In order to control the progress of the logic simulation, the clock provided in the logic simulation program of the general-purpose computer 1 is initialized at time point 10 while at the same time instructing the control circuit 2 to initialize (namely to reset the integrated circuit 4). In response to this instruction, the control circuit 2 resets and activates the integrated circuit 4, and returns the integrated circuit 4 to a stand-by state at cycle T2. In the meantime, the output signal of the integrated circuit 4 is accumulated in the output signal buffer 6 through the output signal register 5. At time point 11, the logic simulation program of the general-purpose computer 1 reads out the data from the output signal buffer 6 through the control circuit 2, and records it in the logic simulation program in accordance with the timing when the signal changes.

The logic simulation program effects the logic simulation of the simulation circuit over the cycles T1 and T2. The integrated circuit 4 holds the condition of time point 11 until the time point 12. When the clock of the logic simulation program advances to the fall point of the cycle T2 at time point 12, the general-purpose computer 1 transmits to the control circuit 2 the condition of the output node of the simulation circuit to be connected on the input side of the integrated circuit 4. The control circuit 2, after receiving this condition of the output node and setting it in the input signal register 3, activates the integrated circuit 4. The integrated circuit 4, upon application thereto of the data in the input signal register 3, performs a logic operation over cycles T3 to T2 for example between time points 12 and 13, and reaches stand-by state again at cycle T2. Between time points 12 and 13, the changes in the output signal are accumulated in the output signal buffer 6 through the output signal register 5 in the same manner as described for the previous process. On the other hand, the logic simulation program advances the clock and reads out the data from the output signal buffer 6 through the control circuit 2 at the rise point of the cycle T3 at time point 13, thus setting it into the logic simulation program. In other words, the data stored in the output signal buffer 6 are applied as a stimulus to the input node of the simulation circuit to be connected in the stage to be simulated subsequent to the integrated circuit 4. The logic simulation of the simulation circuit is executed by applying an output signal of the integrated circuit 4 corresponding to each cycle as a stimulus for the input node at each cycle. In other words, the logic operation of the integrated circuit 4 at cycles T3 to T2 during the time points 12 to 13 and the logic simulation of the simulation circuit at cycles T3 to T2 during the time points 13 to 14 coincide with each other in timing. At the next time point 14, the general-purpose computer 1 transmits to the control circuit 2 the condition of the output node of the simulation circuit by circuit simulation again. Subsequently, the same operations as that performed during the time points 12 to 13 and the logic simulation during the time points 13 to 14 are repeated on a time basis.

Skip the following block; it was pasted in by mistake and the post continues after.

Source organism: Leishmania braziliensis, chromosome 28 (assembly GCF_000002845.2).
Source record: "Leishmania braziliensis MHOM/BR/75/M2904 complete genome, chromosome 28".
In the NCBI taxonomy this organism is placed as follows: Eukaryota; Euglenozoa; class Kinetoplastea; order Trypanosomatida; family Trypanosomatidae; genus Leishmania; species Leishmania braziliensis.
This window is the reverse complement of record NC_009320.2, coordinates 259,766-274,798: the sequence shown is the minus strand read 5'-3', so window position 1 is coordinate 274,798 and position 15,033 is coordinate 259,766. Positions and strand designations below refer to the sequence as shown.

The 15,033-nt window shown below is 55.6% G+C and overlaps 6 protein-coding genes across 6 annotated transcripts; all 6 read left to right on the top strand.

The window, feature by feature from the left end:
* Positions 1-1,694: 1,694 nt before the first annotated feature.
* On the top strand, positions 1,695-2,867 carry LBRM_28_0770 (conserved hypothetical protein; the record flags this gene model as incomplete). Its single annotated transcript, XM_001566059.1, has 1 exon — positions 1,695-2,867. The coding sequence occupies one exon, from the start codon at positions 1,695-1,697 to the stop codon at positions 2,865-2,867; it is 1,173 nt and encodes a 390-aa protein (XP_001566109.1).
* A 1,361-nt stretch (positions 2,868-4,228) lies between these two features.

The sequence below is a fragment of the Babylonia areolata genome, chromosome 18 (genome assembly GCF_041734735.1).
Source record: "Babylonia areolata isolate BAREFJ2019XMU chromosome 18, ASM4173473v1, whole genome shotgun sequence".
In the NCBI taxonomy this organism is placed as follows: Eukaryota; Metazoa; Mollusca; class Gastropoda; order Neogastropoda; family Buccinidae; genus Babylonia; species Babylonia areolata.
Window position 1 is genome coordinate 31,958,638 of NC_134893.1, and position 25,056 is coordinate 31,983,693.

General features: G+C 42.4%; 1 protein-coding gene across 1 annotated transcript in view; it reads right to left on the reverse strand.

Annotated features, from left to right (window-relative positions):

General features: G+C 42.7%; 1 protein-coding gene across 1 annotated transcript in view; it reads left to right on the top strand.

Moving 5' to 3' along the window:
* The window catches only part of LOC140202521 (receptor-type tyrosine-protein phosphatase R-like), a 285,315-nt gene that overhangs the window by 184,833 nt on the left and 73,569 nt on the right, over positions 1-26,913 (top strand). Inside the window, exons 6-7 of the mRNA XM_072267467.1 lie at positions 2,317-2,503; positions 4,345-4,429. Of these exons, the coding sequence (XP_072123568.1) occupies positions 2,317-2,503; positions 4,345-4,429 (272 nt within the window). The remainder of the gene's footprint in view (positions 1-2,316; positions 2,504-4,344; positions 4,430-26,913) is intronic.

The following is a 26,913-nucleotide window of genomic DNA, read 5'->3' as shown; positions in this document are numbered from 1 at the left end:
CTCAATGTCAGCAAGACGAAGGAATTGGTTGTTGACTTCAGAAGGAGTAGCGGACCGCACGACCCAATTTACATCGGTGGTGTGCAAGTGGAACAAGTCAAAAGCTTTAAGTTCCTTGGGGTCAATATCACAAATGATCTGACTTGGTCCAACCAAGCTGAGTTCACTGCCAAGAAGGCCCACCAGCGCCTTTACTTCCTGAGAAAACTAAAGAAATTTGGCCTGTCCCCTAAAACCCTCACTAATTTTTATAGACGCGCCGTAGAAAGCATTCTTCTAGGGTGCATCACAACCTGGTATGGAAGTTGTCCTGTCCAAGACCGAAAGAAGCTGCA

The time point when the integrated circuit 4 is to be de-energized after activation is determined as desired according to the integrated circuit involved. As mentioned above, in the case of a microprocessor such as an Intel 8080 Microprocessor, activation and de-activation may be effected at predetermined regular intervals of time. Generally, the integrated circuit 4 is de-energized at a time point before a new input signal is required for self operation.

Patent Citations
Cited PatentFiling datePublication dateApplicantTitle
US3927371 *Feb 19, 1974Dec 16, 1975IbmTest system for large scale integrated circuits
Non-Patent Citations
Reference
1 *E. G. Ulrich, "Exclusive Simulation of Activity in Digital Networks", Communications of the ACM, vol. 12, No. 2, Feb. 1969, pp. 102-110.
2 *J. R. Armstrong et al., "Chip-Level Simulation of Microprocessors", Computer, vol. 13, No. 1, Jan. 1980, pp. 94-100.
3 *S. A. Szygenda et al., "Digital Logic Simulation in a Time-Based, Table-Driven Environment Part 1. Design Verification", Computer, vol. 8, No. 3, Mar. 1975, pp. 24-36.
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Classifications
U.S. Classification703/14
International ClassificationG06F9/34, G06F17/50, G06F11/25
Cooperative ClassificationG06F17/5022
European ClassificationG06F17/50C3